The small city of Madaba, not far from the capital Amman, is known as the ‘Queen of Mosaics‘.
It is a worthy distinction for more than one reason, and on a much grander scale then the small size of the city.
It is home to the oldest surviving depiction of the Holy Land as a part of a larger map of the Middle East. Dating back to the 6th century AD, the map is a complex mosaic on the floor of the Greek Orthodox Saint George Church. The details are exquisite, having been brought back to life in the 1960s with restoration of those parts which survived earthquake, fires and other phenomenons.
Mosaics are obvious representatives of the population of the city and of Jordan at large. In Madaba itself, a strong Christian community still exists. At specific times, it is possible to hear the Muslim call to prayer and church bells ringing simultaneously.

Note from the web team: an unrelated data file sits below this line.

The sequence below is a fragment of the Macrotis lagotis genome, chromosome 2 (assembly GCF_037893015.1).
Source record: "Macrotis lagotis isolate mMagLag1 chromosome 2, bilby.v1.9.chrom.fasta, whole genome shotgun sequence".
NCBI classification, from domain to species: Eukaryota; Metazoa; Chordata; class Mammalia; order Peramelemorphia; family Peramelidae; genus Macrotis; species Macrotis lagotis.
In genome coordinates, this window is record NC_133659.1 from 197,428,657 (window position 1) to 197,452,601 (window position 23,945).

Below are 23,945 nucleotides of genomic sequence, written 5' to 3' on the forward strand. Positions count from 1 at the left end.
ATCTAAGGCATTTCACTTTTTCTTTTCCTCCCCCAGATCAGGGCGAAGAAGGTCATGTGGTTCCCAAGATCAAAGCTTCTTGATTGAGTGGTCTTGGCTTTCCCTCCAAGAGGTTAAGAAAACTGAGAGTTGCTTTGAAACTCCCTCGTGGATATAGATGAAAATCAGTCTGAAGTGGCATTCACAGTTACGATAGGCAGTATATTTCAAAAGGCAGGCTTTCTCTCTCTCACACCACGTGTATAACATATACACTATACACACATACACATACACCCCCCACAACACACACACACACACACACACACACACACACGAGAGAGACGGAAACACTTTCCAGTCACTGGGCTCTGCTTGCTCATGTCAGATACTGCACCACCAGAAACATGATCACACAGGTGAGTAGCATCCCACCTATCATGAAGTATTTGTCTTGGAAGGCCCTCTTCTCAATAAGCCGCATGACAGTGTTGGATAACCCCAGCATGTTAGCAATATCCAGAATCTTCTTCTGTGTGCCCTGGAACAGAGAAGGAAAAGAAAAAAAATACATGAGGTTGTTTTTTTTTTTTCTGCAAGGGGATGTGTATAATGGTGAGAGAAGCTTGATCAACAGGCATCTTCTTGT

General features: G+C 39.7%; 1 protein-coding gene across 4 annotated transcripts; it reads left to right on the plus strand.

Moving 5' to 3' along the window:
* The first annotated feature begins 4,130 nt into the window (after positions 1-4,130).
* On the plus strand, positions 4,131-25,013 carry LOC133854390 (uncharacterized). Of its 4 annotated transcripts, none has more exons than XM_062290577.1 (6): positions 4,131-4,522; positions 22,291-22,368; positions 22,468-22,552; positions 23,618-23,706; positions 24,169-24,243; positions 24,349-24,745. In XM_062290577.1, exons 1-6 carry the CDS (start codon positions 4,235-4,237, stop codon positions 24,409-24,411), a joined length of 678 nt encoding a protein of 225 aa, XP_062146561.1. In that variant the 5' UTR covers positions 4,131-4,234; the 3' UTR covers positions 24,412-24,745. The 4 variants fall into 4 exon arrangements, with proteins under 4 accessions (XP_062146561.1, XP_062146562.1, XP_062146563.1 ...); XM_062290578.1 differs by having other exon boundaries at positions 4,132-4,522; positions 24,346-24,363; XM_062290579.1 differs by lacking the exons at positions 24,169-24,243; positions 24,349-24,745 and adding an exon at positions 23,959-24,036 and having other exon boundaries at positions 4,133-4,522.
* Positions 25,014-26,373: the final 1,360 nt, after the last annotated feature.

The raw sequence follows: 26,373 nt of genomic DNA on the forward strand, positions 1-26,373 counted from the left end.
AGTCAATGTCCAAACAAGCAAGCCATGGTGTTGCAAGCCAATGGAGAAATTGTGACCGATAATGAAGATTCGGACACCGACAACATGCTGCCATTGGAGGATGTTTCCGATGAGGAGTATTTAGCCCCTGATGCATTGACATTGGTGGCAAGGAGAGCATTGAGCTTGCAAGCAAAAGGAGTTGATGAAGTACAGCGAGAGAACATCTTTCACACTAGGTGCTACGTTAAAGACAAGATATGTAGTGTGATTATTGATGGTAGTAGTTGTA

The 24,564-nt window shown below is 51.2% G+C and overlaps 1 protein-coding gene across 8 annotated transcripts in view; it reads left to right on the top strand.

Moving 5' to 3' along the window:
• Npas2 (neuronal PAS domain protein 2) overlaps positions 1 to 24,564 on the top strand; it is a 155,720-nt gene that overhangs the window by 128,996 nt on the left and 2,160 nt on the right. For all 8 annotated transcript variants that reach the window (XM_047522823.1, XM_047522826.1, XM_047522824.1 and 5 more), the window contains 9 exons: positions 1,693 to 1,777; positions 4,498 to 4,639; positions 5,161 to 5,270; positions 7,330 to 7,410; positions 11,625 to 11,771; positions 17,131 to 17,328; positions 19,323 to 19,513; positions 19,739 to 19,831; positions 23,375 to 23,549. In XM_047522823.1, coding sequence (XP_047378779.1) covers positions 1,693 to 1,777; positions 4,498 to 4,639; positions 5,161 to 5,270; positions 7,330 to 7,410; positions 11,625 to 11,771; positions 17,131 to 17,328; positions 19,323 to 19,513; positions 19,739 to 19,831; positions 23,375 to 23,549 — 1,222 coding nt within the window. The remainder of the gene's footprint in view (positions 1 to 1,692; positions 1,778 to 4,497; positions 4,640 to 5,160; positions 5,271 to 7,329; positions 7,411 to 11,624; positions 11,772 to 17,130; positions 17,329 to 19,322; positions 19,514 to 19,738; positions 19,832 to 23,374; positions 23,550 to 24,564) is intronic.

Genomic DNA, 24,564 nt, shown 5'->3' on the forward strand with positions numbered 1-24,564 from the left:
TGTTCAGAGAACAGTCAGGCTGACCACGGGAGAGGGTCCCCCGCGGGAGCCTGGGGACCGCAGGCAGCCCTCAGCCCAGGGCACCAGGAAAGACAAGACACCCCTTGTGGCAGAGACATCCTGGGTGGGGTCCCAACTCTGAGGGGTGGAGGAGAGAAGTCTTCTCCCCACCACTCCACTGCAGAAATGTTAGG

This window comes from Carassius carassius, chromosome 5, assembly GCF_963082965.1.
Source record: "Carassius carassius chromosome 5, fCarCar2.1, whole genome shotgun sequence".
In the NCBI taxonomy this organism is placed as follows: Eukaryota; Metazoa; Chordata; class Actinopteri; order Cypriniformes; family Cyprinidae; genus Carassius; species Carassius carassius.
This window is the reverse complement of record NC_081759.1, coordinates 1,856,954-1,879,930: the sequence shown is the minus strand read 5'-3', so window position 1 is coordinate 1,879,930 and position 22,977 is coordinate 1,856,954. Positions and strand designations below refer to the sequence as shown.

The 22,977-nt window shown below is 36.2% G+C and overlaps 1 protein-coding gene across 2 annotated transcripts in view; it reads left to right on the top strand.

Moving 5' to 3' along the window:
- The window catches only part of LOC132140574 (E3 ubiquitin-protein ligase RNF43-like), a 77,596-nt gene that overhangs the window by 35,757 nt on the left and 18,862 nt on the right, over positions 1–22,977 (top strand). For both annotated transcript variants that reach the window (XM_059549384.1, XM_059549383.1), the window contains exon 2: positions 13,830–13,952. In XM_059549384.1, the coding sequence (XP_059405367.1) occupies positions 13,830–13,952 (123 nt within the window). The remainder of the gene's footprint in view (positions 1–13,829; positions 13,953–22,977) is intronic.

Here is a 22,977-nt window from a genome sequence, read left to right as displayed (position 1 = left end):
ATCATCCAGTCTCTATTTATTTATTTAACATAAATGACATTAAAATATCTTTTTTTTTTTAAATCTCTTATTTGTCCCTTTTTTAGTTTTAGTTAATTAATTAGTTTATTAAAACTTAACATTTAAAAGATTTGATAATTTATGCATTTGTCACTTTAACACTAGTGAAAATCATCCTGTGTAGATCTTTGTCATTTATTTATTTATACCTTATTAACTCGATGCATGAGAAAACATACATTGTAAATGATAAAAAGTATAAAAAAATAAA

Being a peaceful country in an unstable region, Jordan has also become a safe haven for refugees. Thirteen camps are permanently erected, some dating back to the original exodus from Palestine in 1948 (it continues, and almost 2 million Palestinians now live in the country). Since then Jordan has taken in many who were escaping conflict, most recently opening its borders to 60,000 Syrians.
For a small country of 6 million, that is significant. And it is with no surprise then that the first word we heard out of any Jordanian’s mouth was: “Welcome.”
The tradition of making mosaics is strong in Jordan and specifically Madaba, the patterns often depicting important cultural tales. Such intricate compilations, whether of the decorative or human kind, require steadfast dedication and patience. Complex patterns are built from varied shapes, colors and sizes.
In the end, when done correctly, each mosaic tells a beautifully harmonious story. And, most importantly, can be an illustration of what we are all capable of.
Our friend Ayngelina at Bacon is Magic wrote an excellent post on why Jordan is the Canada of the Middle East. A very worthy read.